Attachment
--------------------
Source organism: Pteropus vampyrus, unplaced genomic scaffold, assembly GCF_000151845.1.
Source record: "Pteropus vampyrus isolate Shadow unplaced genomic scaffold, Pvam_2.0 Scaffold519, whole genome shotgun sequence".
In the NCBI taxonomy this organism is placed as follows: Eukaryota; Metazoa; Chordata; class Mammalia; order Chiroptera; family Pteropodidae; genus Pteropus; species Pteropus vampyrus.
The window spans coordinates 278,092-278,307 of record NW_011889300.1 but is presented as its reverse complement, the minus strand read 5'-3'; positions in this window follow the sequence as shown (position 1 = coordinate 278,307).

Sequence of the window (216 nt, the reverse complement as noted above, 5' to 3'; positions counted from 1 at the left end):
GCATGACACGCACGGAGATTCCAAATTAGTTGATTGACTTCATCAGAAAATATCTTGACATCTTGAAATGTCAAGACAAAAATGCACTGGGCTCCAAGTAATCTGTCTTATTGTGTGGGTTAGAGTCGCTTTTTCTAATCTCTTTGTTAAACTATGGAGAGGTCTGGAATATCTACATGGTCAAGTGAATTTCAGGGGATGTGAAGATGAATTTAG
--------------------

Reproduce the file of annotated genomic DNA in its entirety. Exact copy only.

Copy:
Source organism: Pteropus vampyrus, unplaced genomic scaffold, assembly GCF_000151845.1.
Source record: "Pteropus vampyrus isolate Shadow unplaced genomic scaffold, Pvam_2.0 Scaffold519, whole genome shotgun sequence".
In the NCBI taxonomy this organism is placed as follows: Eukaryota; Metazoa; Chordata; class Mammalia; order Chiroptera; family Pteropodidae; genus Pteropus; species Pteropus vampyrus.
The window spans coordinates 278,092-278,307 of record NW_011889300.1 but is presented as its reverse complement, the minus strand read 5'-3'; positions in this window follow the sequence as shown (position 1 = coordinate 278,307).

Sequence of the window (216 nt, the reverse complement as noted above, 5' to 3'; positions counted from 1 at the left end):
GCATGACACGCACGGAGATTCCAAATTAGTTGATTGACTTCATCAGAAAATATCTTGACATCTTGAAATGTCAAGACAAAAATGCACTGGGCTCCAAGTAATCTGTCTTATTGTGTGGGTTAGAGTCGCTTTTTCTAATCTCTTTGTTAAACTATGGAGAGGTCTGGAATATCTACATGGTCAAGTGAATTTCAGGGGATGTGAAGATGAATTTAG